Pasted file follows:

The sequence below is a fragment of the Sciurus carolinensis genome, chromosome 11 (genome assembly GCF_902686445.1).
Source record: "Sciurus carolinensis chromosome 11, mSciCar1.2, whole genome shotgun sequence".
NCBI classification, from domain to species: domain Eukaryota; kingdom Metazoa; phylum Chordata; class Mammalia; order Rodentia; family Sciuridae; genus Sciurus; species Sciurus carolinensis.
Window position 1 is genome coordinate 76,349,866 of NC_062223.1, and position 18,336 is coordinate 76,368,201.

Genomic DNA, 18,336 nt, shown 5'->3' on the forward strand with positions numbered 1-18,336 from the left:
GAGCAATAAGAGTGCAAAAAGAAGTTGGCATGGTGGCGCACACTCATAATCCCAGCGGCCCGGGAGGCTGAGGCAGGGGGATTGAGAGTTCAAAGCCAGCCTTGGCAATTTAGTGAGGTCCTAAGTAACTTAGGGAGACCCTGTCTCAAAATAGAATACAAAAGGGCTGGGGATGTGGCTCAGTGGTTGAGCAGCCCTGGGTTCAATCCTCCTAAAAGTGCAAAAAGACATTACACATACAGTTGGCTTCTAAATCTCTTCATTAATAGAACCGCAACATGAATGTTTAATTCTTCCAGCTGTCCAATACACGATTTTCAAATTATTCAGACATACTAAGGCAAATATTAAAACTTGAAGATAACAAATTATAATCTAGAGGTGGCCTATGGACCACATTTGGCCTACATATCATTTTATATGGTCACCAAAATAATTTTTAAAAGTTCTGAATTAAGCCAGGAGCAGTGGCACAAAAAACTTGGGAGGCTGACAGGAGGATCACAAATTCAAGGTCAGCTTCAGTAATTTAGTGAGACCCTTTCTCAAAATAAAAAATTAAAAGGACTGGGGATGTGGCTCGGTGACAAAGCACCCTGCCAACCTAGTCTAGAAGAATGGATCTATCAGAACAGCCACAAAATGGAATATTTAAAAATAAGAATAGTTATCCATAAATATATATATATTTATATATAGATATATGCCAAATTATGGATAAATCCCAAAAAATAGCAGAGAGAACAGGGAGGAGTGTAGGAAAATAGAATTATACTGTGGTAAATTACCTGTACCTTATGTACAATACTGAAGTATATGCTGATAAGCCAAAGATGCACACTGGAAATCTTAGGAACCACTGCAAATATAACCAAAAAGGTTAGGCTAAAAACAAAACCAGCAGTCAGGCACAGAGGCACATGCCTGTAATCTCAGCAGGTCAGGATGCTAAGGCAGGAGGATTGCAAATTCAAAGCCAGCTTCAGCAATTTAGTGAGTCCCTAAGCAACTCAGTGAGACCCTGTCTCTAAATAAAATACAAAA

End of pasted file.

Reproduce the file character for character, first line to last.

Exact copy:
The sequence below is a fragment of the Sciurus carolinensis genome, chromosome 11 (genome assembly GCF_902686445.1).
Source record: "Sciurus carolinensis chromosome 11, mSciCar1.2, whole genome shotgun sequence".
NCBI classification, from domain to species: domain Eukaryota; kingdom Metazoa; phylum Chordata; class Mammalia; order Rodentia; family Sciuridae; genus Sciurus; species Sciurus carolinensis.
Window position 1 is genome coordinate 76,349,866 of NC_062223.1, and position 18,336 is coordinate 76,368,201.

Genomic DNA, 18,336 nt, shown 5'->3' on the forward strand with positions numbered 1-18,336 from the left:
GAGCAATAAGAGTGCAAAAAGAAGTTGGCATGGTGGCGCACACTCATAATCCCAGCGGCCCGGGAGGCTGAGGCAGGGGGATTGAGAGTTCAAAGCCAGCCTTGGCAATTTAGTGAGGTCCTAAGTAACTTAGGGAGACCCTGTCTCAAAATAGAATACAAAAGGGCTGGGGATGTGGCTCAGTGGTTGAGCAGCCCTGGGTTCAATCCTCCTAAAAGTGCAAAAAGACATTACACATACAGTTGGCTTCTAAATCTCTTCATTAATAGAACCGCAACATGAATGTTTAATTCTTCCAGCTGTCCAATACACGATTTTCAAATTATTCAGACATACTAAGGCAAATATTAAAACTTGAAGATAACAAATTATAATCTAGAGGTGGCCTATGGACCACATTTGGCCTACATATCATTTTATATGGTCACCAAAATAATTTTTAAAAGTTCTGAATTAAGCCAGGAGCAGTGGCACAAAAAACTTGGGAGGCTGACAGGAGGATCACAAATTCAAGGTCAGCTTCAGTAATTTAGTGAGACCCTTTCTCAAAATAAAAAATTAAAAGGACTGGGGATGTGGCTCGGTGACAAAGCACCCTGCCAACCTAGTCTAGAAGAATGGATCTATCAGAACAGCCACAAAATGGAATATTTAAAAATAAGAATAGTTATCCATAAATATATATATATTTATATATAGATATATGCCAAATTATGGATAAATCCCAAAAAATAGCAGAGAGAACAGGGAGGAGTGTAGGAAAATAGAATTATACTGTGGTAAATTACCTGTACCTTATGTACAATACTGAAGTATATGCTGATAAGCCAAAGATGCACACTGGAAATCTTAGGAACCACTGCAAATATAACCAAAAAGGTTAGGCTAAAAACAAAACCAGCAGTCAGGCACAGAGGCACATGCCTGTAATCTCAGCAGGTCAGGATGCTAAGGCAGGAGGATTGCAAATTCAAAGCCAGCTTCAGCAATTTAGTGAGTCCCTAAGCAACTCAGTGAGACCCTGTCTCTAAATAAAATACAAAA